• neroli oils,
  • Add 110 oz (2.8 g) water to the oil mixture and let stand for twenty-four hours at about 60 °F (16 °C). A cloudy layer will separate.
  • Take off the clear part of the liquid only and add the syrup.
  • Add 710 oz (20 g) glycerine (from vegetable source, not hog fat, so the drink can be sold to Jews and Muslims who observe their respective religion's dietary restrictions) and310 drachms (0.53 g) of vanilla extract.
  • Add water (treated with chlorine) to make a gallon of syrup.

We are not sure about the authenticity of these recipes. readers may try this at home and let us know which one tastes like the original Coke.

Sources:

  • http://voices.washingtonpost.com/blog-post/2011/02/this_american_life_bursts_coca.html
  • Products and Packaging Myths and Rumors - Cochineal, The Coca-Cola Company, accessed February 5, 2010.
  • Langman, Jimmy (October 30, 2006), "Just Say Coca", Newsweek on MSNBC.com, retrieved 2007-05-05
  • Allen, Frederick.   Secret Formula.    New York: HarperCollins, 1994.   ISBN 0-88730-672-1   (pp. 162, 446).
  •     Croft, Jay.   "Battle Goes on Over Coca-Cola Papers." The Atlanta Journal and Constitution.   13 March 1997   (p. H12).
  •     Miller, Michael.   "Things Go Better with Coca Extract." Rocky Mountain News.   22 November 1994   (p. A28).
  •     Pendergrast, Mark.   For God, Country, and Coca-Cola.    New York: Charles Scribner's Sons, 1993.   ISBN 0-684-19347-7   (pp. 421-425).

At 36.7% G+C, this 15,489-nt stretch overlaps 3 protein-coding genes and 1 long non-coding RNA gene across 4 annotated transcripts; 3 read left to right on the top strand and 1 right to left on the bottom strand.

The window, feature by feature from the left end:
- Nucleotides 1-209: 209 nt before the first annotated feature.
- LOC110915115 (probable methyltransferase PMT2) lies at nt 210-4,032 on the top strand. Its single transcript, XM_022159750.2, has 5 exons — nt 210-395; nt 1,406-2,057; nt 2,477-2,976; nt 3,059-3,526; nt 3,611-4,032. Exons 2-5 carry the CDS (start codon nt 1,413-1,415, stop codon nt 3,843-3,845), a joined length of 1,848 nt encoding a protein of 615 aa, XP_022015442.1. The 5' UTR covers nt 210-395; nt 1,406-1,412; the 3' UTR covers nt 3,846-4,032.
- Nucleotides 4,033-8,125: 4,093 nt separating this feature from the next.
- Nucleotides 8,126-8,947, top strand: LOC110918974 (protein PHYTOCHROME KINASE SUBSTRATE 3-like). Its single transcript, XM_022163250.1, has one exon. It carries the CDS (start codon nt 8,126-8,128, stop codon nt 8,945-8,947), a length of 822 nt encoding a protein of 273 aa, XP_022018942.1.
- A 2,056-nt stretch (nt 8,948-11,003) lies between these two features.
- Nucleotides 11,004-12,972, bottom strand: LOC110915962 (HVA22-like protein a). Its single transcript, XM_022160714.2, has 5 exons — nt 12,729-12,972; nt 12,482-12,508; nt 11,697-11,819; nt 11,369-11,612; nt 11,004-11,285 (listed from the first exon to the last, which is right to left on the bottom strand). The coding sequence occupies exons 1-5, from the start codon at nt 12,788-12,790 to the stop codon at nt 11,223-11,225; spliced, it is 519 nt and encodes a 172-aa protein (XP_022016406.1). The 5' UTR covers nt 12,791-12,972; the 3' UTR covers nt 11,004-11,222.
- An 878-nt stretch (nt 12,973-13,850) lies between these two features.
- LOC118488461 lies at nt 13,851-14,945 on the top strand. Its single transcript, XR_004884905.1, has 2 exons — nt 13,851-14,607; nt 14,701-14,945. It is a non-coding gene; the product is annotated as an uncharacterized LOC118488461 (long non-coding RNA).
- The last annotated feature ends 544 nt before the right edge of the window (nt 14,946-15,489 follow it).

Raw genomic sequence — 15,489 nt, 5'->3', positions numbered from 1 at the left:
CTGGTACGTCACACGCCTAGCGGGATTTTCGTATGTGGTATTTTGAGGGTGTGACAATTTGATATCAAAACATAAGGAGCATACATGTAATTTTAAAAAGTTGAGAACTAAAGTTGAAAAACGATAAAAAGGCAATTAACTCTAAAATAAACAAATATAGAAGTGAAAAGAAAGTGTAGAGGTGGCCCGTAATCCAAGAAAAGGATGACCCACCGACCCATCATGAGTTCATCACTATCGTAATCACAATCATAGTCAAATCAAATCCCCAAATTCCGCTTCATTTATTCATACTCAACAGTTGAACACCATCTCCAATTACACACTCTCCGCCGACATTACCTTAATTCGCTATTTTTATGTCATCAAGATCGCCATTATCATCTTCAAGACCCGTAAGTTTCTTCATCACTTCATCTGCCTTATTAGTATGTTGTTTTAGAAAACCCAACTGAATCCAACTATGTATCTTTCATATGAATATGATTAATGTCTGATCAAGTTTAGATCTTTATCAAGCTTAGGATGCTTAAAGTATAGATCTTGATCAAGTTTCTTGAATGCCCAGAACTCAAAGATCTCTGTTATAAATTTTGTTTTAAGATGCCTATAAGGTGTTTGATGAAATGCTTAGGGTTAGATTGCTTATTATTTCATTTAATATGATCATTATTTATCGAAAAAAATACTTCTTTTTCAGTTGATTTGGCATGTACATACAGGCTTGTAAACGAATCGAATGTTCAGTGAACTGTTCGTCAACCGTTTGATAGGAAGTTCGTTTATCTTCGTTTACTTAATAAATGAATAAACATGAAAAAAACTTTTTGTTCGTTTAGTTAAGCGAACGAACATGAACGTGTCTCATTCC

•     Rochell, Anne.   "Has Writer Cracked Big Secret of Coke?"The Atlanta Journal and Constitution.   25 April 1993   (p. H1).

More Health tips to read:

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Monday, February 07, 2011

Frequently Asked Questions about Mercury in Fish and Shellfish

Fish and shellfish is an excellent side dish that contain high-quality protein and other essential nutrients, omega-3 fatty acids and are low in saturated fat.Due to these reasons, most people include fish and shell fish in their diet, all over the world. Certain category of  fish and shellfish contain higher levels of mercury that may harm an unborn baby or young child's developing nervous system. So, Food and Drug Administration (FDA) and the Environmental Protection Agency (EPA) are advising women who may become pregnant, pregnant women, nursing mothers, and young children to avoid some types of fish and eat fish and shellfish that are lower in mercury.

MERCURY IN FISH

  1. What is mercury and methylmercury?
    Mercury occurs naturally in the environment and can also be released into the air through industrial pollution. Mercury falls from the air and can accumulate in streams and oceans and is turned into methylmercury in the water. It is this type of mercury that can be harmful to your unborn baby and young child. Fish absorb the methylmercury as they feed in these waters and so it builds up in them. It builds up more in some types of fish and shellfish than others, depending on what the fish eat, which is why the levels vary.